How Do You Use Smartphones & Social Media as a Postpartum Mom?

How Do You Use Smartphones & Social Media as a Postpartum Mom?

I had our first baby in 2002.

Smart phones basically didn’t exist. Facebook didn’t exist yet. Texting was still fairly new. Phones were still, pretty much, just phones.


In fact, for our first 4 babies, I didn’t have a smart phone or tablet to keep me awake in the postpartum months. Here are some honest observations about that experience (as compared to nursing a baby now, with smart phones & social media):


  1. I held my babies’ hands more often while they nursed. That was standard position: one wrinkly baby arm, stretched up, clinging to my thumb, with me often fake-munching on their fingers to make them smile and giggle, while they nursed.
  2. I watched them more. Unless I was watching something on TV or directing something happening with my other children, my eyes were often fixed on this new little person.
  3. I prayed for them more while nursing. This is an honest, and sad, admission for me. I remember trying to stay awake while night nursing by searching for things to pray for them.


  1. I would often fall asleep mid-nursing in the middle of the night and wake up to find that I’d only half-nursed the baby the last time, and only an hour or hour and a half later, he wanted to nurse again. This led to: poorer nursing habits at night, and major CRICK-neck because of falling asleep even when sitting up (yes, I know you can nurse laying down. For me that is a recipe for immediately falling back asleep and baby continually waking up and neither of us getting much of any sleep at all.).
  2. At times, I felt alone and mentally unstimulated. Unless Doug or a friend was sitting with me and visiting, it was easy to feel isolated and mentally stagnant.


For our last 3 babies, I’ve had either a smart phone or tablet (or both) at my disposal. Here are some observations about that:


  1. I can quickly share pictures and stories about my infant, which I feel is a blessing not only for now, but later, when I want to remember these precious early moments.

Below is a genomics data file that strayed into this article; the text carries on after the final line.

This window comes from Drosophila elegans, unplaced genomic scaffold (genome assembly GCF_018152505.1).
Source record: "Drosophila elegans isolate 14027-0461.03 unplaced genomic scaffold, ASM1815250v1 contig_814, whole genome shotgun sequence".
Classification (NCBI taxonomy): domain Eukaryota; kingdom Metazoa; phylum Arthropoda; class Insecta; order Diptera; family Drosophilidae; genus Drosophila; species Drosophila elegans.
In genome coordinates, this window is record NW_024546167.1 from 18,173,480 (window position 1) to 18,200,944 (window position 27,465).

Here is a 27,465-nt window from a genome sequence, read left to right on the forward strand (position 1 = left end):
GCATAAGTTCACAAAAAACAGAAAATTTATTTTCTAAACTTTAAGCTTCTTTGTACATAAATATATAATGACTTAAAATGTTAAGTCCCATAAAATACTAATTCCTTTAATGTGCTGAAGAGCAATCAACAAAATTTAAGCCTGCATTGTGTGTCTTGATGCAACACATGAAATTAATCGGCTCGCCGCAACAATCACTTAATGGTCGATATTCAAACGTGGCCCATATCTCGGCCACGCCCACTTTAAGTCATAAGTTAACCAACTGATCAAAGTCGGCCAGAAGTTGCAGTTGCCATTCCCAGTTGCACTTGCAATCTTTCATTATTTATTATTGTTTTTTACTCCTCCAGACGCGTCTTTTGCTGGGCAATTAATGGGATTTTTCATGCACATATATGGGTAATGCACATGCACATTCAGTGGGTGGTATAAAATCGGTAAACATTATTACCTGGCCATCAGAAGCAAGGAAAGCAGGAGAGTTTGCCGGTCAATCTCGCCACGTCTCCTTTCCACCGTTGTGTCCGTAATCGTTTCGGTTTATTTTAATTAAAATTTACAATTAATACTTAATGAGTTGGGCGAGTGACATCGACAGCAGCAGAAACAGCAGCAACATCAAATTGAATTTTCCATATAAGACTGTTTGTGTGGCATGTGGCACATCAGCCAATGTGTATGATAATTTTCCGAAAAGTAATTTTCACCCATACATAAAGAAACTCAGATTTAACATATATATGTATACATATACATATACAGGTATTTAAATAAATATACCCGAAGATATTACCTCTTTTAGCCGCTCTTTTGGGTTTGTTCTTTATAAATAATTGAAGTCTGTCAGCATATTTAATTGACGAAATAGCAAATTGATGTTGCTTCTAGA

2. I don’t fall asleep in the middle of the night while nursing. This was the most amazing discovery when we first had an iPad for me to peruse with baby #5 (in 2010). I actually achieved full feedings at night, rather than partial ones, which helped him (and by extension, me) sleep through the night more fully. This is actually my very favorite thing about having a smartphone as a postpartum mom.
  3. I can read books on Kindle, read my Bible on my phone, and connect with friends a little more than I might otherwise be able to, which means I feel less isolated and more mentally engaged in these early months with a newborn.


  1. It is easy to get mentally overwhelmed, or use up your time on stupid things. That friend who always has something dramatic and angry as her status update? The sad depressing news videos? Articles criticizing the very place where you feel most weak during this postpartum time? (could be time with your toddlers, could be daily Bible reading, could be making time for female friendships). Or even the stupid time-passing-but-pointless silly videos posted on Facebook or Twitter– It’s easy to get drawn in and feel defeated/drained/discouraged by all the drama and nonsense on Facebook.
  2. It is easy to forget to stop and BREATHE IN THESE QUICKLY-PASSING MOMENTS. I have done progressively better about this with each post-smartphone baby. I do put the phone down. I purposefully make time to look at him while he pulls off and grins before vigorously latching back on. I actively remind myself to breathe in the scent the top of his head, kiss the dickens out of him, and snuggle him close while willing my arms to remember how his little bundle-body feels. Still. I sometimes forget to do this and find that I’ve just started another SpadesPlus game without even thinking about it or meaning to.